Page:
Week in review: Israel and Haiti

If humanitarian relief work was an Olympic event, Israel deserves a gold medal - at least that seemed to be the opinion of many Israeli commentators in the days after Haiti's catastrophic earthquake in which more than 200,000 Haitians died. After 12 days the Israeli field hospital wound up its operations and headed for home having declared its mission accomplished.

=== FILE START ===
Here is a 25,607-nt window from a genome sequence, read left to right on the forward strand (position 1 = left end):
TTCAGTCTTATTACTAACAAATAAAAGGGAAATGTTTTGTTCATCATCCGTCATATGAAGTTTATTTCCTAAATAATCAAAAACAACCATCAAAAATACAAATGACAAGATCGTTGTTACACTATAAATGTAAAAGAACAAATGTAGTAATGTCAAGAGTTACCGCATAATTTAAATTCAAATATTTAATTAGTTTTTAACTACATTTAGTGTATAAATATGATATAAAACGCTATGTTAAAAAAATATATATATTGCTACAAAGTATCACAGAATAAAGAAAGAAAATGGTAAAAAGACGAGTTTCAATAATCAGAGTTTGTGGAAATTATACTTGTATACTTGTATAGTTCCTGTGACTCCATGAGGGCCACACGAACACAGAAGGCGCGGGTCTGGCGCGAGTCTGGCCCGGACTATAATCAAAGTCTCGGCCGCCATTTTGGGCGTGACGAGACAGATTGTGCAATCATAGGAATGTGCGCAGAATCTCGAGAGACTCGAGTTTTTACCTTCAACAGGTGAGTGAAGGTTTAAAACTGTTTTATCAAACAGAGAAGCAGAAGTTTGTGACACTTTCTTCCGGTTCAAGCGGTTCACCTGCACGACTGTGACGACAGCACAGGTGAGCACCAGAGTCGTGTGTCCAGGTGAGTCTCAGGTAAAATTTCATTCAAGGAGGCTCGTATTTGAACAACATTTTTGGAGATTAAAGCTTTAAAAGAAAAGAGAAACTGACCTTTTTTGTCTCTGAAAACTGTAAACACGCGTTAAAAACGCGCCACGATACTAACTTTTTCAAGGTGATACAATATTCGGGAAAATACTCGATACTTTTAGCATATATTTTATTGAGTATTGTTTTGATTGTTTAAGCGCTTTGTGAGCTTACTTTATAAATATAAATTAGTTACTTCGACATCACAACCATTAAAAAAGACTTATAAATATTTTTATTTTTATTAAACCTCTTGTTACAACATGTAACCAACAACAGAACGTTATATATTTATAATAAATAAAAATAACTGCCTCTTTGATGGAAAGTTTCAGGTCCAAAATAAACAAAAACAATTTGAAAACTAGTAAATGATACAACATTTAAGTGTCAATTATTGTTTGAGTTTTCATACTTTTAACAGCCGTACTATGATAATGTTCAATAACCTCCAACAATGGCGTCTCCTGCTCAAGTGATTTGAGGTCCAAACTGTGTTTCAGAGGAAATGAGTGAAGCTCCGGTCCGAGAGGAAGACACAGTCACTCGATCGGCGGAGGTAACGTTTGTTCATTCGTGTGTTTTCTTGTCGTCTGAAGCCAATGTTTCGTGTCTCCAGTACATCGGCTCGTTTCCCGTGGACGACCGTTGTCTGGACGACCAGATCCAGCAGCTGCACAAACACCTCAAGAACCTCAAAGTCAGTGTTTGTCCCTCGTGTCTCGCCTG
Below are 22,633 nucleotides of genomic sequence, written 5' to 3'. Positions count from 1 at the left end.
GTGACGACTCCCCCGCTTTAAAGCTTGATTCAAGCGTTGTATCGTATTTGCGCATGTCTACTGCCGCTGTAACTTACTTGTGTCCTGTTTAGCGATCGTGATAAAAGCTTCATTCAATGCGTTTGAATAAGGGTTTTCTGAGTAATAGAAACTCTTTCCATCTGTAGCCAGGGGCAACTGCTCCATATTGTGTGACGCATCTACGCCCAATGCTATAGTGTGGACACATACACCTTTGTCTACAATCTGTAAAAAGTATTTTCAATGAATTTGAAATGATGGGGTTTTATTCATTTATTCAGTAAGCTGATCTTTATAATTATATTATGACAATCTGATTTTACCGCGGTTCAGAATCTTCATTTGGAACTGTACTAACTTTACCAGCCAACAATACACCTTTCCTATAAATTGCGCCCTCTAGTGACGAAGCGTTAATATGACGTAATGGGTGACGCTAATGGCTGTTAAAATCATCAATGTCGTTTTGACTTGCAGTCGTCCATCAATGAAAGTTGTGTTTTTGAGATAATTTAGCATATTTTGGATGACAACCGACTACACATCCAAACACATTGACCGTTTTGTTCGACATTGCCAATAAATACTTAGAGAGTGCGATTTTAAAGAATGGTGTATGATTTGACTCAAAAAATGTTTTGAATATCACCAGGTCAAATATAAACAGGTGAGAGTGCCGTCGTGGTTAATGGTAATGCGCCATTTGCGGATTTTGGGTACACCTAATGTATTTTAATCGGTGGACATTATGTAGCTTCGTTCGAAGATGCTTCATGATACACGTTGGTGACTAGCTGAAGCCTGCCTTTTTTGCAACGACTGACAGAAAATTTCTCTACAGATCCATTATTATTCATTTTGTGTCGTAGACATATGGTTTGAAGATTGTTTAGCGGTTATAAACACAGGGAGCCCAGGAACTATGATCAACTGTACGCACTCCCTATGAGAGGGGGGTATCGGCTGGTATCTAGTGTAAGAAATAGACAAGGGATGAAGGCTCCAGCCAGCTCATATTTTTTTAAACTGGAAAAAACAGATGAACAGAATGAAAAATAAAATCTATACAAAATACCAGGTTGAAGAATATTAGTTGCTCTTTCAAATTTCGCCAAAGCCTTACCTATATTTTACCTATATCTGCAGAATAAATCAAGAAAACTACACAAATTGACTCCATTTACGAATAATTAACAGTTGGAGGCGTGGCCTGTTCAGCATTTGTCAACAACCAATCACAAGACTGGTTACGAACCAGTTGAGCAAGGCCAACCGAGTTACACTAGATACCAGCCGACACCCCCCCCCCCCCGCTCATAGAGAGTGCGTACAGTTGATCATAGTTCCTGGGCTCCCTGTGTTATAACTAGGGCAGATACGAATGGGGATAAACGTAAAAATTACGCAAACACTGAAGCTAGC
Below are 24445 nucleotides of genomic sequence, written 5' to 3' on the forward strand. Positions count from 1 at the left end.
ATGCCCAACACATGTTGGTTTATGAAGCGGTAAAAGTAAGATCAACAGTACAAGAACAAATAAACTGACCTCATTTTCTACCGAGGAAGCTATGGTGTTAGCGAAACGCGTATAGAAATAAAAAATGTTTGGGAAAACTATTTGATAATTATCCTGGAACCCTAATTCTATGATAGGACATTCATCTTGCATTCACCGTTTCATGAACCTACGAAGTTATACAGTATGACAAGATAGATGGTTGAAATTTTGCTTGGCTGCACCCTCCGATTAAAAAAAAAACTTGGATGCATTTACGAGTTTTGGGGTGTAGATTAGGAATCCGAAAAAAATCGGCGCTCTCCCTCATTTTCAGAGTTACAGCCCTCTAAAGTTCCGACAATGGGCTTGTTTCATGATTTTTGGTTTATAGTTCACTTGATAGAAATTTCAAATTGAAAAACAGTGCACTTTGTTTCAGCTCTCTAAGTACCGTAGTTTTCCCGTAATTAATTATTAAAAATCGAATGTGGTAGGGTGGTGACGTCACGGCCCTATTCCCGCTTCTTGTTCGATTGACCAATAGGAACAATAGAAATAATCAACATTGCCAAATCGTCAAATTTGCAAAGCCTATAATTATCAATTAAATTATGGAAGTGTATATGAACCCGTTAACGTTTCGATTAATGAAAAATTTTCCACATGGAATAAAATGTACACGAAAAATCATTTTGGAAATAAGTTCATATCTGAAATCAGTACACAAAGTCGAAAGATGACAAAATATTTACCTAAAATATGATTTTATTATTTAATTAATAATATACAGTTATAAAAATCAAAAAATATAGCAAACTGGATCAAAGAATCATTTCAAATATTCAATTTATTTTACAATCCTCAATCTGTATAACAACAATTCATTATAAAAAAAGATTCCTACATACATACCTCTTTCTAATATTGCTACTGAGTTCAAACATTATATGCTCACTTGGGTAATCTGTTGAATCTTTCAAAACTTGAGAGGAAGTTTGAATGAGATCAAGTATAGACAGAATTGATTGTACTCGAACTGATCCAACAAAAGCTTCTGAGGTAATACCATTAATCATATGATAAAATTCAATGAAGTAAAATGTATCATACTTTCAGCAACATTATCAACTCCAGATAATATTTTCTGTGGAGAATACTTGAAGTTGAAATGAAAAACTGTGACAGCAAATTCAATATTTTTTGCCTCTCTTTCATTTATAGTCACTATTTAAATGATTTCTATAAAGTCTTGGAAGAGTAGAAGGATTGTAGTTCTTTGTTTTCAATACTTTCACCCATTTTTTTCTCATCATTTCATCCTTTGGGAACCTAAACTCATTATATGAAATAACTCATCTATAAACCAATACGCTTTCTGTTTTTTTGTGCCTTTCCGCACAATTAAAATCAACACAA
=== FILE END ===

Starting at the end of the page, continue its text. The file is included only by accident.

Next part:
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If humanitarian relief work was an Olympic event, Israel deserves a gold medal - at least that seemed to be the opinion of many Israeli commentators. In the days after Haiti's catastrophic earthquake in which more than 200,000 Haitians died, Israelis rescued or aided in the rescue of four people. They provided medical care to about 1,000 people, conducted 300 operations and delivered 16 babies. After 12 days the Israeli field hospital wound up its operations and headed for home having declared its mission accomplished. In The Jerusalem Post, David Horowitz wrote last week: "The Israeli mission to Haiti ... underlined our capacity to think and act fast and effectively - to pull together and surmount obstacles at a time of crisis. American TV stations reported that the US initially sent medical staff with no instruments. More than two dozen countries ultimately got involved in the relief effort, but most spent the most precious first hours and days working on plans to help, or running into all kinds of logistical difficulties - including finding the means to physically land their rescue planes in the post-quake chaos at the airport. Meanwhile, the Israeli teams, quietly, efficiently, and with a minimum of fuss, collected their personnel, their equipment and all their other essentials, somehow circumvented or cleared all the obstacles, and went to work. "As this week continued, the prospect of finding survivors diminished. But even when local Haitians called out to an IDF crew at one locale on Monday that 'they are all dead,' the rescue teams insistently maintained their search. A senior Israeli medical official had acknowledged early in the week that finding survivors as long as five days after such a disaster was just about possible, and after six days almost impossible. But day six came and went, and still the teams criss-crossed the capital. And they were vindicated, with survivors still pulled from the wreckage on day seven. "The US and others will doubtless contribute a great deal more than Israel can to the long-term process of rebuilding Haiti, but the Israeli medical efforts will also continue long after the international media spotlight has moved on." On Wednesday JTA reported that the Israeli military's medical and rescue team in Haiti has concluded its operations. The delegation which included 218 Israeli soldiers and officers and 18 civilians, was due to leave Haiti that afternoon. Under a Jerusalem Post headline saying, "A public relations dream come true", Benjamin Joffe-Walt wrote: "The Jewish state's rapid and extensive response has hardly gone unnoticed by the country's media, diplomats and foreign advocates. Updates from Israel's delegation inHaiti have been sent regularly to hundreds of Israeli and foreign journalists via e-mail, video, blogs and social networking sites. Journalists were even sent a video of Zaka [Israeli emergency response team] volunteers somewhat unsuccessfully leading a group of Haitians in singing "Haveinu Shalom Aleichem" - "We have brought peace upon you." "Israeli newspapers and TV news programmes have dedicated extensive space to coverage of the delegation in Haiti. Former US president Bill Clinton's thanks to Israel made the front page of one of the leading dailies on Wednesday, followed by an article on the effects of Israel's aid entitled, 'Now they love us'. When a Haitian mother who gave birth in the Israeli field hospital decided to name her child Israel, it was the leading item in most local news outlets. " 'Israel sent a very large delegation, and we were one of the first to arrive,' Mati Goldstein, head of the Zaka rescue delegation, said on the phone from Haiti. 'We built a hospital, are treating 300 to 400 people a day and rescued 19 people from the rubble, more than any other delegation.' "Diaspora Affairs and Public Diplomacy Minister Yuli Edelstein said rescue operations were one of Israel's shining lights." Haaretz reported: "The main conclusion of the Haiti mission from an Israeli perspective, said one senior officer, concerns the 'awareness of the citizens and local authorities of the possibility of an earthquake. It is possible that more exercises are needed, but if you prepare properly for a missile attack on the home front, then you have 95 per cent of the tools [needed] at your disposal for dealing with an earthquake,' said the officer. "An analysis of the decision making process on sending the team once again shows that time is the critical factor. Israel moved quickly, in terms of making its decision and making the necessary preparations. "This provided effective help at a very early stage. In the case of Haiti, the rescue operations among the ruins - even though they drew huge media coverage - were downplayed. 'It is very exciting to pull out survivors, but it's a drop in the bucket. We rescued or aided in the rescue of four people, while all the rescue teams from all the countries saved 132 people altogether. It seems almost 200,000 people died in the earthquake,' said the senior officer." In Maariv, Israel's second most popular newspaper, Tamir Haas, a publicist and media consultant, wrote a commentary a translation of which appears at Mondoweiss. "At a time when our country is under media attack on the basis of harsh and anti-Semitic reports, and we are forced to contend with terrorists who have assumed the winning image of victims of war, one could say that the Haiti disaster is the best thing that could have happened to us. So why are blood, destruction, poverty, hunger and orphans good for the Jewish State? First of all because global attention has been drawn elsewhere and the international media have a more interesting story to cover. Second, because every disaster-area needs a hero, and right now we are it. I must admit that I would not be surprised if the image aspect of setting up a hospital in Haiti, as well as the IDF rescue efforts, was given greater weight than humanitarian considerations. If I am right, then finally, someone in the Knesset has done the right thing, deciding to take advantage of the opportunity to prove to the world how kindhearted and capable we are. And if the Foreign Ministry manages to make further use of the Israeli success stories in Haiti and market them to the world, all the better. We can only hope that none of our talented politicians is caught in front of a camera saying 'We showed the world. We were really awesome in Haiti,' or something like that - a distinct possibility considering the recent mess with the Turks. Better to be modest."